“It’s a different piece for a museum,” said Lethbridge County Coun. Steve Campbell, prior to the the premiere screening.
“They’ve talked to quite a few former employees from the factory just to get their perspective on how things went — how things were built and how things were used in the fields,” added Campbell, as he noted museums are on top of the list to preserve the past, so younger generations can see what happened 50 or 100 years ago.
An archive was formed, said Nobleford Area Museum Society President Julie Pike, through interviews with former employees of the factory and family members.
“Museum members spent many hours contacting potential interviewees and compiling film, photographs and negatives — many of which we have never seen,” said Pike.
During a short speech to those in attendance at the premiere screening, Coun. Campbell stated, the Noble blade was a testament to the innovation and forward thinking of citizens and contributed to the community.
“The Nobleford museum has done a wonderful job preserving the past with all the displays from local citizens,” said Campbell.
Village of Nobleford Deputy Mayor Marguerite Wobick said the Nobleford Area Museum Society has done a wonderful job with keeping the village’s history alive.
“This success of the village is attributed to the many volunteers who have preserved the history of our village. Our foundation is the history of Charles S. Noble, a visionary farmer who decided to manufacture the blade,” said Wobick during her speech, adding Noble’s innovative invention was a blessing during the 1930s and 1940s.
Little Bow MLA Ian Donovan said during his speech what truly makes rural Alberta amazing is Alberta’s volunteers.
“We can look back at all the things that was there in the history and what made us what we are today,” said Donovan, in regards to the film, which was made from the tireless efforts of volunteers.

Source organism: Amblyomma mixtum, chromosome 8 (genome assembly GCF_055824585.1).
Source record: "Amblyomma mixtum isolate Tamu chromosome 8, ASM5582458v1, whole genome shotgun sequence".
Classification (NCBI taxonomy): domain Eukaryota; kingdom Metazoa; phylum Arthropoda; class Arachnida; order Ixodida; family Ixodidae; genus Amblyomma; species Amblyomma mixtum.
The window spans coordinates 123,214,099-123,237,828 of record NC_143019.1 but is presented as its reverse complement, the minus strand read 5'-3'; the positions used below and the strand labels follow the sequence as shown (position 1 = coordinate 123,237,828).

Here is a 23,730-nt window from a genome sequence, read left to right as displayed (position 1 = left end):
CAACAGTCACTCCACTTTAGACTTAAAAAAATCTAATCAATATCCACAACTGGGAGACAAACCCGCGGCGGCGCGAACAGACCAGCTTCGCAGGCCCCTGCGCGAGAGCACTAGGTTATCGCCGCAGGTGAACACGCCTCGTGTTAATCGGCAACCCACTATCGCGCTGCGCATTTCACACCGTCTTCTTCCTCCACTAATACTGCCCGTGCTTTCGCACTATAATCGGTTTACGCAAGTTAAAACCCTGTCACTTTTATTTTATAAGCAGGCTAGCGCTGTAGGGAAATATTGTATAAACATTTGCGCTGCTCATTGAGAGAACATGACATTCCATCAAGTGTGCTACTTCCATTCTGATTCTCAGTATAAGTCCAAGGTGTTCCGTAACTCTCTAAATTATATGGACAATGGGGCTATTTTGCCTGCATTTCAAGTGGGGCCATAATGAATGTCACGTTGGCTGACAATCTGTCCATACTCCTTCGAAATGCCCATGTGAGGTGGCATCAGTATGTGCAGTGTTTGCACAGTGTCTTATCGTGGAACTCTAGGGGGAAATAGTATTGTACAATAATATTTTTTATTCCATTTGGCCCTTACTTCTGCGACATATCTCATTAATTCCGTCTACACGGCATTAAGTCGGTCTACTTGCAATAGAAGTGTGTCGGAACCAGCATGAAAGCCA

“It’s exciting for me as a farmer just to be able to look back on our history and show what’s made us where we are today,” added Donovan, noting Nobleford is one of the fastest growing communities that has gone from 600 people to over 1,300. Donovan said as the village moves forward it is good to preserve its history.
Bridget Pastoor, Lethbridge-East MLA was on hand at the special screening on behalf of the Alberta Culture minister.
“It was here that the Noble blade was founded and certainly has made its mark throughout the world. It’s certainly something to be proud of,” said Pastoor, during her speech. Pastoor added it was a day to celebrate creativity and ingenuity of Albertans such as C.S. Noble.
“He was the first inductee into the Alberta Agricultural Hall of Fame. It did help put Nobleford on the map and it also put Alberta on the map,” said Pastoor, adding retaining history is one of the most important things a community can do.
After the screening, Donovan added the film is truly what Alberta is all about and that is innovation.
“This was innovation back in the 1930s to deal with what Mother Nature was dealing us and that was a lot of dry years in this area for a lot of the homesteaders that came out here. In order to do that, agriculture farmers are usually pretty good at being innovative and this is just a prime example of what Charles Noble did,” said Donovan.
Kirk Hofman, Village of Nobleford chief administrative officer (CAO) said history is in the hands of those who write it and preserve it.
“Compliments to the museum society for putting together such a wonderful piece of history that will archive our existence here in Nobleford for many years to come,” said Hofman, after the screening.
One of C.S. Noble’s family members were in the audience last Friday afternoon at the special screening. Fraser Noble, C.S. Noble’s grandson, thought the film was well done.
“They did a good job of editing and the format, the pictures and everything, were combined in a really nice manner,” said Noble.
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